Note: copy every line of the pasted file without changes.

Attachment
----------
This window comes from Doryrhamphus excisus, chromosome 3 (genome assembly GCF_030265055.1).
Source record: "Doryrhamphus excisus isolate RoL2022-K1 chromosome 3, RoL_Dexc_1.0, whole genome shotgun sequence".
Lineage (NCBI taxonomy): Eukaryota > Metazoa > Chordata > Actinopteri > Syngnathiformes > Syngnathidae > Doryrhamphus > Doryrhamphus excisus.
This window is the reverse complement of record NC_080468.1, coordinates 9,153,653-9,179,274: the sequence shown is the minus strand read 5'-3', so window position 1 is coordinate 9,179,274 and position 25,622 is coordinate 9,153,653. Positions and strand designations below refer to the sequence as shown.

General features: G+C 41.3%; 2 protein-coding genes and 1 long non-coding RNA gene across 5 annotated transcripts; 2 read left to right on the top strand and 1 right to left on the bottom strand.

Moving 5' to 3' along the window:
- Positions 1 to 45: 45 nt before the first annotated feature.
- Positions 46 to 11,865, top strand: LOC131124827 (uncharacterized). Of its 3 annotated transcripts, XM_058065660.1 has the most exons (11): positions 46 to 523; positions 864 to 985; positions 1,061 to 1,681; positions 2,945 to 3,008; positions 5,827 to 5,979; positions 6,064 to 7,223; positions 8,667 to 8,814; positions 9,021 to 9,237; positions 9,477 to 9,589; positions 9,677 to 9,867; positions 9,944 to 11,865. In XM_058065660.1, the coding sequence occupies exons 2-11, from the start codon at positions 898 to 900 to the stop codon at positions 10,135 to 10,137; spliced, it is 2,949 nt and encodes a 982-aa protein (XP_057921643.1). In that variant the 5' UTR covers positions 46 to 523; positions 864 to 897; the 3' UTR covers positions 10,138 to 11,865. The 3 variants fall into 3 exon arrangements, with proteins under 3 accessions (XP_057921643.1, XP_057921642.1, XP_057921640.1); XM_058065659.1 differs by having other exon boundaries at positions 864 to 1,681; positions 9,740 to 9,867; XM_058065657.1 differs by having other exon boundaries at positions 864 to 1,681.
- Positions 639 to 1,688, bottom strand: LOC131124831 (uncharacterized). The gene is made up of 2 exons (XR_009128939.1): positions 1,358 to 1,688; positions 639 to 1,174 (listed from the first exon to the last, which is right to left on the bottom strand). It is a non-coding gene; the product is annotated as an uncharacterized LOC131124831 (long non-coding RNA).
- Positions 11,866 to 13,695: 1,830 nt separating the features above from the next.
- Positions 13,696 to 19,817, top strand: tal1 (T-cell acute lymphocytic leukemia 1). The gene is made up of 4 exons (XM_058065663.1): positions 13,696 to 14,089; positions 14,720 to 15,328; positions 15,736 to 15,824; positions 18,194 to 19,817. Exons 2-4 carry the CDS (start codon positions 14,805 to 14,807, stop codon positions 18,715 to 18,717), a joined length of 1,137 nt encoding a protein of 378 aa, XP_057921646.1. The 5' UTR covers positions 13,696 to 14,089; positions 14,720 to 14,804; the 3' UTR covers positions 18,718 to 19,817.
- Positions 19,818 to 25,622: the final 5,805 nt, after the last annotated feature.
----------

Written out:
This window comes from Doryrhamphus excisus, chromosome 3 (genome assembly GCF_030265055.1).
Source record: "Doryrhamphus excisus isolate RoL2022-K1 chromosome 3, RoL_Dexc_1.0, whole genome shotgun sequence".
Lineage (NCBI taxonomy): Eukaryota > Metazoa > Chordata > Actinopteri > Syngnathiformes > Syngnathidae > Doryrhamphus > Doryrhamphus excisus.
This window is the reverse complement of record NC_080468.1, coordinates 9,153,653-9,179,274: the sequence shown is the minus strand read 5'-3', so window position 1 is coordinate 9,179,274 and position 25,622 is coordinate 9,153,653. Positions and strand designations below refer to the sequence as shown.

General features: G+C 41.3%; 2 protein-coding genes and 1 long non-coding RNA gene across 5 annotated transcripts; 2 read left to right on the top strand and 1 right to left on the bottom strand.

Moving 5' to 3' along the window:
- Positions 1 to 45: 45 nt before the first annotated feature.
- Positions 46 to 11,865, top strand: LOC131124827 (uncharacterized). Of its 3 annotated transcripts, XM_058065660.1 has the most exons (11): positions 46 to 523; positions 864 to 985; positions 1,061 to 1,681; positions 2,945 to 3,008; positions 5,827 to 5,979; positions 6,064 to 7,223; positions 8,667 to 8,814; positions 9,021 to 9,237; positions 9,477 to 9,589; positions 9,677 to 9,867; positions 9,944 to 11,865. In XM_058065660.1, the coding sequence occupies exons 2-11, from the start codon at positions 898 to 900 to the stop codon at positions 10,135 to 10,137; spliced, it is 2,949 nt and encodes a 982-aa protein (XP_057921643.1). In that variant the 5' UTR covers positions 46 to 523; positions 864 to 897; the 3' UTR covers positions 10,138 to 11,865. The 3 variants fall into 3 exon arrangements, with proteins under 3 accessions (XP_057921643.1, XP_057921642.1, XP_057921640.1); XM_058065659.1 differs by having other exon boundaries at positions 864 to 1,681; positions 9,740 to 9,867; XM_058065657.1 differs by having other exon boundaries at positions 864 to 1,681.
- Positions 639 to 1,688, bottom strand: LOC131124831 (uncharacterized). The gene is made up of 2 exons (XR_009128939.1): positions 1,358 to 1,688; positions 639 to 1,174 (listed from the first exon to the last, which is right to left on the bottom strand). It is a non-coding gene; the product is annotated as an uncharacterized LOC131124831 (long non-coding RNA).
- Positions 11,866 to 13,695: 1,830 nt separating the features above from the next.
- Positions 13,696 to 19,817, top strand: tal1 (T-cell acute lymphocytic leukemia 1). The gene is made up of 4 exons (XM_058065663.1): positions 13,696 to 14,089; positions 14,720 to 15,328; positions 15,736 to 15,824; positions 18,194 to 19,817. Exons 2-4 carry the CDS (start codon positions 14,805 to 14,807, stop codon positions 18,715 to 18,717), a joined length of 1,137 nt encoding a protein of 378 aa, XP_057921646.1. The 5' UTR covers positions 13,696 to 14,089; positions 14,720 to 14,804; the 3' UTR covers positions 18,718 to 19,817.
- Positions 19,818 to 25,622: the final 5,805 nt, after the last annotated feature.